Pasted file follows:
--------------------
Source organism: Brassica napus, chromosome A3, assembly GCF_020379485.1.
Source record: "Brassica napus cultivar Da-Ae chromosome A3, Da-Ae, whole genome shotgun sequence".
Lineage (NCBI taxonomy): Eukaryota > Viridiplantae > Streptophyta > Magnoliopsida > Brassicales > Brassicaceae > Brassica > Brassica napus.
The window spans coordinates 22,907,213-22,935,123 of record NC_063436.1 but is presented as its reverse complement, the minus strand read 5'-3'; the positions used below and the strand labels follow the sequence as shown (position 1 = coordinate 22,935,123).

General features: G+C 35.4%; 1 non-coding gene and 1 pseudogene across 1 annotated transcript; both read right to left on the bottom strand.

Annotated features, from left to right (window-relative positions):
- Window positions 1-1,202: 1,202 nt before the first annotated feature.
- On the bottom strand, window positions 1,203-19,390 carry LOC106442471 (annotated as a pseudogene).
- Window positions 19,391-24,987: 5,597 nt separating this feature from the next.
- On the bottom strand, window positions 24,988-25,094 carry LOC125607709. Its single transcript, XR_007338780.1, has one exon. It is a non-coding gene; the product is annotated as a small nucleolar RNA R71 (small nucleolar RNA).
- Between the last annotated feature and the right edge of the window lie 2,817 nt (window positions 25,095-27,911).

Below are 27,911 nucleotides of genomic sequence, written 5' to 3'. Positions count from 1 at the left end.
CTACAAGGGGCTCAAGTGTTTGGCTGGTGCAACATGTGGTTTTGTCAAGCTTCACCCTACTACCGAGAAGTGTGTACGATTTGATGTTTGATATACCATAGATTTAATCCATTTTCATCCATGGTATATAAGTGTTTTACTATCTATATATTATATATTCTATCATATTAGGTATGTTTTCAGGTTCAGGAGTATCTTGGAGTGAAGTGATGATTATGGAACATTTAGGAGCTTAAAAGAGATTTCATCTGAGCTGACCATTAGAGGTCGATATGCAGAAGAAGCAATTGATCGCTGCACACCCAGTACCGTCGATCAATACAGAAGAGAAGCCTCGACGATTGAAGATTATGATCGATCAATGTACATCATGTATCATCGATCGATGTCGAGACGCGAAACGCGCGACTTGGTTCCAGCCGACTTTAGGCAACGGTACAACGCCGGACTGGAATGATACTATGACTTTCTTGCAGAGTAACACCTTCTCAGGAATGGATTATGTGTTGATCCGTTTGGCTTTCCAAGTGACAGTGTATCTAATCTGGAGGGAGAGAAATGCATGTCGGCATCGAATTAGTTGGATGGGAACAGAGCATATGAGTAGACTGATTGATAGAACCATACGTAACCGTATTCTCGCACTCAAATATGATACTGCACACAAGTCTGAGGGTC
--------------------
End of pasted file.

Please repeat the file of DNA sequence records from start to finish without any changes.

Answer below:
Source organism: Brassica napus, chromosome A3, assembly GCF_020379485.1.
Source record: "Brassica napus cultivar Da-Ae chromosome A3, Da-Ae, whole genome shotgun sequence".
Lineage (NCBI taxonomy): Eukaryota > Viridiplantae > Streptophyta > Magnoliopsida > Brassicales > Brassicaceae > Brassica > Brassica napus.
The window spans coordinates 22,907,213-22,935,123 of record NC_063436.1 but is presented as its reverse complement, the minus strand read 5'-3'; the positions used below and the strand labels follow the sequence as shown (position 1 = coordinate 22,935,123).

General features: G+C 35.4%; 1 non-coding gene and 1 pseudogene across 1 annotated transcript; both read right to left on the bottom strand.

Annotated features, from left to right (window-relative positions):
- Window positions 1-1,202: 1,202 nt before the first annotated feature.
- On the bottom strand, window positions 1,203-19,390 carry LOC106442471 (annotated as a pseudogene).
- Window positions 19,391-24,987: 5,597 nt separating this feature from the next.
- On the bottom strand, window positions 24,988-25,094 carry LOC125607709. Its single transcript, XR_007338780.1, has one exon. It is a non-coding gene; the product is annotated as a small nucleolar RNA R71 (small nucleolar RNA).
- Between the last annotated feature and the right edge of the window lie 2,817 nt (window positions 25,095-27,911).

Below are 27,911 nucleotides of genomic sequence, written 5' to 3'. Positions count from 1 at the left end.
CTACAAGGGGCTCAAGTGTTTGGCTGGTGCAACATGTGGTTTTGTCAAGCTTCACCCTACTACCGAGAAGTGTGTACGATTTGATGTTTGATATACCATAGATTTAATCCATTTTCATCCATGGTATATAAGTGTTTTACTATCTATATATTATATATTCTATCATATTAGGTATGTTTTCAGGTTCAGGAGTATCTTGGAGTGAAGTGATGATTATGGAACATTTAGGAGCTTAAAAGAGATTTCATCTGAGCTGACCATTAGAGGTCGATATGCAGAAGAAGCAATTGATCGCTGCACACCCAGTACCGTCGATCAATACAGAAGAGAAGCCTCGACGATTGAAGATTATGATCGATCAATGTACATCATGTATCATCGATCGATGTCGAGACGCGAAACGCGCGACTTGGTTCCAGCCGACTTTAGGCAACGGTACAACGCCGGACTGGAATGATACTATGACTTTCTTGCAGAGTAACACCTTCTCAGGAATGGATTATGTGTTGATCCGTTTGGCTTTCCAAGTGACAGTGTATCTAATCTGGAGGGAGAGAAATGCATGTCGGCATCGAATTAGTTGGATGGGAACAGAGCATATGAGTAGACTGATTGATAGAACCATACGTAACCGTATTCTCGCACTCAAATATGATACTGCACACAAGTCTGAGGGTC